The Magazine

Don't Need a Weatherman

The clouded mind of Bill Ayers.

Oct 8, 2001, Vol. 7, No. 04 • By RONALD RADOSH
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CURIOUSLY, YOU WON’T FIND IN AYERS’S PAGES an account of the "War Council" held by the Weather Underground in Flint, Michigan, in December 1969, at which he and Dohrn were key players. It was at the Flint War Council that Dohrn admonished the four hundred delegates to stop being "wimpy" and "scared of fighting," and to "get into armed struggle." Invoking the example of Charles Manson, who had killed Sharon Tate and all her houseguests in the Los Angeles hills, Dohrn declared, "Dig it. First they killed those pigs, then they ate dinner in the same room with them, they even shoved a fork into a victim’s stomach! Wild!" She closed her speech by holding up three fingers in what she called the "Manson fork salute." Dohrn was followed by one of Ayers’s friends, John Jacobs, who told the crowd, "We’re against everything that’s ‘good and decent’ in honky America. We will loot and burn and destroy." The delegates then discussed how to get weapons, make bombs, and rent "safe houses"—after which they broke into a nearby Catholic Church to engage in group sex.

Similarly, Ayers never acknowledges that later terrorism followed directly from his example and his policy. After the Weather Underground collapsed, many of his old comrades joined the new May 19th Communist organization, which became a support group for the ultra-violent Black Liberation Army. Kathy Boudin and David Gilbert, for instance, ended up in prison for life for their role in the Black Liberation Army’s 1981 Brinks Robbery, in which a black cop was murdered. (Ayers and Dohrn took in Boudin and Gilbert’s child after their imprisonment.)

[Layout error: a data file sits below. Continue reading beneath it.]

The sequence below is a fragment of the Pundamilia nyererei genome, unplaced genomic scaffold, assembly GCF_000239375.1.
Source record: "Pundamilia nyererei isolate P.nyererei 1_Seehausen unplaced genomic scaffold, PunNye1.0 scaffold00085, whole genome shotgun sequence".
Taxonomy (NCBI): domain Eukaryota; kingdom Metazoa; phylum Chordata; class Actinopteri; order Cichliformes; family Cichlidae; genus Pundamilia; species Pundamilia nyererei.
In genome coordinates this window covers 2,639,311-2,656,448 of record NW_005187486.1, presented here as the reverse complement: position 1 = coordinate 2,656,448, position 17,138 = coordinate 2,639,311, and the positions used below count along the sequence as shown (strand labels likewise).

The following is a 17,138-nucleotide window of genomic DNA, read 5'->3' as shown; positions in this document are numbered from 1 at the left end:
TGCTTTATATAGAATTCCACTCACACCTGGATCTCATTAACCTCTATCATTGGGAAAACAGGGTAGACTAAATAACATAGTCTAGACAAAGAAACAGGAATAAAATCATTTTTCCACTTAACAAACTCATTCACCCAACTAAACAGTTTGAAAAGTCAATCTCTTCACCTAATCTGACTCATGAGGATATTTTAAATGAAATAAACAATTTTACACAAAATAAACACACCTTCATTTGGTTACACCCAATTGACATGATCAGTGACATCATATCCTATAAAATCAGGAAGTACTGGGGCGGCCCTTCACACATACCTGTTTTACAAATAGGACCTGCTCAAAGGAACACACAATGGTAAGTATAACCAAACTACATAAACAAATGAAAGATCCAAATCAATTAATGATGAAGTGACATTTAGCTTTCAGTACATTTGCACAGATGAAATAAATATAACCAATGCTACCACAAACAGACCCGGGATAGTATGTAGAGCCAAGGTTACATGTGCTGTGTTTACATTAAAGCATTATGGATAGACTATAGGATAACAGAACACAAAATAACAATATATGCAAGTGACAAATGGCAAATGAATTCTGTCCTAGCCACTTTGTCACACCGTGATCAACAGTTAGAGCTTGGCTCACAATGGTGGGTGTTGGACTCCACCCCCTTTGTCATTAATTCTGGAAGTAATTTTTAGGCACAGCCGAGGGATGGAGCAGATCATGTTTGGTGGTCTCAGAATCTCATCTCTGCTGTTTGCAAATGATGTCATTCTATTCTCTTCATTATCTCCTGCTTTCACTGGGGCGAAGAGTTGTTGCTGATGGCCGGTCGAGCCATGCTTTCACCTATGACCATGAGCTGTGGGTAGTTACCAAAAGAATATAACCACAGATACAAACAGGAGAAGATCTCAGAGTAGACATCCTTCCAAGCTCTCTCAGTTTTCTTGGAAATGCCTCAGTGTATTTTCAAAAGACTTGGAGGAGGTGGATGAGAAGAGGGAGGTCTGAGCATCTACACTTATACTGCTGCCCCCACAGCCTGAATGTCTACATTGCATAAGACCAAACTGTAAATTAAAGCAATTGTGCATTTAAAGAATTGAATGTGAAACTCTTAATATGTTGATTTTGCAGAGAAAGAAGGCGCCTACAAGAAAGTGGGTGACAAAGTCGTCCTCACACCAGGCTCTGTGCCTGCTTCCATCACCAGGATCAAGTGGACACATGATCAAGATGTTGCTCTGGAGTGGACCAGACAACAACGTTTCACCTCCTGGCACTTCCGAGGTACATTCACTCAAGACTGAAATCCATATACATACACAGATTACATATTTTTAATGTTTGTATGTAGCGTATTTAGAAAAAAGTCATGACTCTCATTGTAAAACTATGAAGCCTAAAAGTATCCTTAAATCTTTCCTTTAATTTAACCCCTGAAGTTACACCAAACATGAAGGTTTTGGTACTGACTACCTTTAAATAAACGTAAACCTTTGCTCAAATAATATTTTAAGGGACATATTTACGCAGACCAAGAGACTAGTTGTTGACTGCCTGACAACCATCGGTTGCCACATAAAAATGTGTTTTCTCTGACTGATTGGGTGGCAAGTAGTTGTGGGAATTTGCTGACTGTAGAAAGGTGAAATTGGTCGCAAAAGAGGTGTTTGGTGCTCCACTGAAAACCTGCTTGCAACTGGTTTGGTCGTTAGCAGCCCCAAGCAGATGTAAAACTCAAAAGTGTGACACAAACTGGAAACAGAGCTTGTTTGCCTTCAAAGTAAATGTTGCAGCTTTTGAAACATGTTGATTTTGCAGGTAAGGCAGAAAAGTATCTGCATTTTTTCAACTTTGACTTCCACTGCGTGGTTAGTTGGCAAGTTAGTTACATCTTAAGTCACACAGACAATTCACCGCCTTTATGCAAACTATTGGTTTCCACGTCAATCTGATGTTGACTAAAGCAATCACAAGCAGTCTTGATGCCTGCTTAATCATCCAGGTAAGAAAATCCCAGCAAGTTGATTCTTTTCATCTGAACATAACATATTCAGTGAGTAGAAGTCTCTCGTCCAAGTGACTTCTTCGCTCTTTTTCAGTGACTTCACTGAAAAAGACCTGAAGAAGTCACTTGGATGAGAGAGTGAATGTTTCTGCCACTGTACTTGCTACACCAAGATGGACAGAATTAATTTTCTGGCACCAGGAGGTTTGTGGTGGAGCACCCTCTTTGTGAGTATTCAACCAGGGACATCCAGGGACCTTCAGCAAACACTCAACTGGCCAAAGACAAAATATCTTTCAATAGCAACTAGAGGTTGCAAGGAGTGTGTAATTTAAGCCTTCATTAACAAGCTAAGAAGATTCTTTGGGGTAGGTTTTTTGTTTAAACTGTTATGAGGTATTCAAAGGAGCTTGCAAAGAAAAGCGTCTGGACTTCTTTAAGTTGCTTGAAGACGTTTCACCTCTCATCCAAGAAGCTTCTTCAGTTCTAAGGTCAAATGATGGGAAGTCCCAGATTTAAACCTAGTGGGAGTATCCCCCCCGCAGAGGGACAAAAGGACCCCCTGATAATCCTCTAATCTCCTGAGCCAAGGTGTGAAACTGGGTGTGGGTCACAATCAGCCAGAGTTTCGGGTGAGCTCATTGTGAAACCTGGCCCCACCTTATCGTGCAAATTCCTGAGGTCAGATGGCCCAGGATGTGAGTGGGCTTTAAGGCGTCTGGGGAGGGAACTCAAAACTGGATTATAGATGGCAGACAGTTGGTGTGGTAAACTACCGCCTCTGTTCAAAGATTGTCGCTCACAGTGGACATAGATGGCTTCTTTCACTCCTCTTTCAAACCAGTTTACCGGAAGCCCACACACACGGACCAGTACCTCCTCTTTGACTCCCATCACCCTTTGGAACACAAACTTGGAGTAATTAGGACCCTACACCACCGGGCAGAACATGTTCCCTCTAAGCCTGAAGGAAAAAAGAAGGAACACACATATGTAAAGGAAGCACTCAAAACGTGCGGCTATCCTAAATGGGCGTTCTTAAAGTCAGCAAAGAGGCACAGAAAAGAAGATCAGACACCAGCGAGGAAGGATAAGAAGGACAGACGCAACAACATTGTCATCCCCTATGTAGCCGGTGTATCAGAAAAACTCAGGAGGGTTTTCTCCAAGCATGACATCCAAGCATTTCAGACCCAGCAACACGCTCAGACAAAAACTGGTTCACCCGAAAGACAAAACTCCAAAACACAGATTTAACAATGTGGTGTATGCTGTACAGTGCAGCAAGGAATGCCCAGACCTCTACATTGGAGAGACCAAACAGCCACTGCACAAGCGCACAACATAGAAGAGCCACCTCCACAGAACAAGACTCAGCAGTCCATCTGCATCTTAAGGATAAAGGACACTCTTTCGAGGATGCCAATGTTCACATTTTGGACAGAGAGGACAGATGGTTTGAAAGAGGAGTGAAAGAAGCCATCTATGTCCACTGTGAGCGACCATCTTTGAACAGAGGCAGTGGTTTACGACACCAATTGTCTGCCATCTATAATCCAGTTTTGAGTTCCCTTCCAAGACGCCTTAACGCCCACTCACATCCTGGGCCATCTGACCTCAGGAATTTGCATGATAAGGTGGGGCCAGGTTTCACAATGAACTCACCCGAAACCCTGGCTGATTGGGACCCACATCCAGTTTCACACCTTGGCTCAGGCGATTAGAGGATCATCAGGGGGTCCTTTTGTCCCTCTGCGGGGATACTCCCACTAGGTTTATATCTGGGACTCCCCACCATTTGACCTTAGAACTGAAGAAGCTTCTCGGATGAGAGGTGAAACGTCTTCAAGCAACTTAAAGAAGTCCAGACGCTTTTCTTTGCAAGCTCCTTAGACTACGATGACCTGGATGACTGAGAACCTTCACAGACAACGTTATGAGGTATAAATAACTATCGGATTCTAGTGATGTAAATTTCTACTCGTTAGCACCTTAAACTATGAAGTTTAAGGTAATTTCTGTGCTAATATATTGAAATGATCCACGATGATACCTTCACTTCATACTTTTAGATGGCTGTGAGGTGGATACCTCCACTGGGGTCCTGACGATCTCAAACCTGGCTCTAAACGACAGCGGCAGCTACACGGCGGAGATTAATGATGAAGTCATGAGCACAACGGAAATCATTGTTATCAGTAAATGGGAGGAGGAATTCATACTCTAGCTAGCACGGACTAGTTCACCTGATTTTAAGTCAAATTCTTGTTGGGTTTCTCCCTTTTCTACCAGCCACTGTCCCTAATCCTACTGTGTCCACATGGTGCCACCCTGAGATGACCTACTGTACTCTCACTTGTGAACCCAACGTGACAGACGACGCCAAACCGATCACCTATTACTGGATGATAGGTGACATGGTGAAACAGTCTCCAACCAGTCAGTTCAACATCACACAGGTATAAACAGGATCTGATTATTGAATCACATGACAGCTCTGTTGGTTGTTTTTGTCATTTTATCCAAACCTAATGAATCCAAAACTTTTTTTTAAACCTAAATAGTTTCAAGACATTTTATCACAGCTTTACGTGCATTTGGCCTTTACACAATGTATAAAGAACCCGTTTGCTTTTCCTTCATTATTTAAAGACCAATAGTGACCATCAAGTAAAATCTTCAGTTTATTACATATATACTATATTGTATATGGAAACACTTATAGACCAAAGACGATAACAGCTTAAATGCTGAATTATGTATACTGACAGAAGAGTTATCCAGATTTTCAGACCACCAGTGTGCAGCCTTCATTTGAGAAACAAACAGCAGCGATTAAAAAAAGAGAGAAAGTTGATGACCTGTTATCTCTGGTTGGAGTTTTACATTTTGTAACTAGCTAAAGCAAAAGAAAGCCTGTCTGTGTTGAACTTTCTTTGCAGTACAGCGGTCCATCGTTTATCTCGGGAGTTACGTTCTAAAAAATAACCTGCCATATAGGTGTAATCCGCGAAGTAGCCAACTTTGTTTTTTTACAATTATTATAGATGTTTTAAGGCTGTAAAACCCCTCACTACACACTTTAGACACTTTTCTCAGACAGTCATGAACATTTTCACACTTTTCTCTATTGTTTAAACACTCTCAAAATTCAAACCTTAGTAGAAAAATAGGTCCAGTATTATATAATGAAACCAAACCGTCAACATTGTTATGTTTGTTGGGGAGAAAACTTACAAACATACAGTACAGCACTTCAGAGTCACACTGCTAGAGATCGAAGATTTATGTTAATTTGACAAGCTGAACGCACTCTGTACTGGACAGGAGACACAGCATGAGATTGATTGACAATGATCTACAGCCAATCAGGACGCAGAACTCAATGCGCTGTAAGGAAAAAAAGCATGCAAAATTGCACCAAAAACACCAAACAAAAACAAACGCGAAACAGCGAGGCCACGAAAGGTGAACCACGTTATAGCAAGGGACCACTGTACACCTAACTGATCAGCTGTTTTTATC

Ayers ends with the scene of rejoicing as he and Dohrn watched the television images of America’s defeat in Vietnam. "We were overjoyed," he writes, and they "spent several days celebrating, laughing and crying." Today, they still go every March 6 to put flowers on the site of the Village townhouse where their own bombs destroyed their comrades’ young lives. They also traveled to Vietnam, to pay homage to Ho Chi Minh at his grave.

In perhaps the most disgusting pages of the book, Ayers describes the brave American soldiers who, coming upon the My Lai massacre in 1968, landed their helicopter and tried to save Vietnamese civilians from other American troops gone mad. This action was finally acknowledged by an official government ceremony in 1998. But Ayers mentions these soldiers only to compare them to Diana Oughton, Ted Gold, and Terry Robbins—who died making a bomb meant to blow up other American soldiers at Fort Dix. "How much longer" will it take to honor "the three who died on Eleventh Street?" he demands. "How much longer for Diana? When will she be remembered?"

BILL AYERS HAS LEARNED NOTHING in the years since he was a terrorist. He still thinks he and his comrades should be forgiven, because their terrorism was "propaganda of the deed" meant to "blaze away the masters of war," a cause for which he used "explosive words at first, slowly replaced by actual bombs." He still thinks that America "shatters community everywhere"—and intends the publication of Fugitive Days to encourage another generation of terrorists against the United States, however much he has tried to deny that intention in the days since the attack on the World Trade Center and the Pentagon. Preparing for his book tour, Ayers posed for a publicity photo with the American flag crumbled in weeds underneath his feet. This man still hates America and seeks its destruction.

Ronald Radosh’s most recent book is Commies: A Journey Through the Old Left, the New Left and the Leftover Left, published by Encounter Books.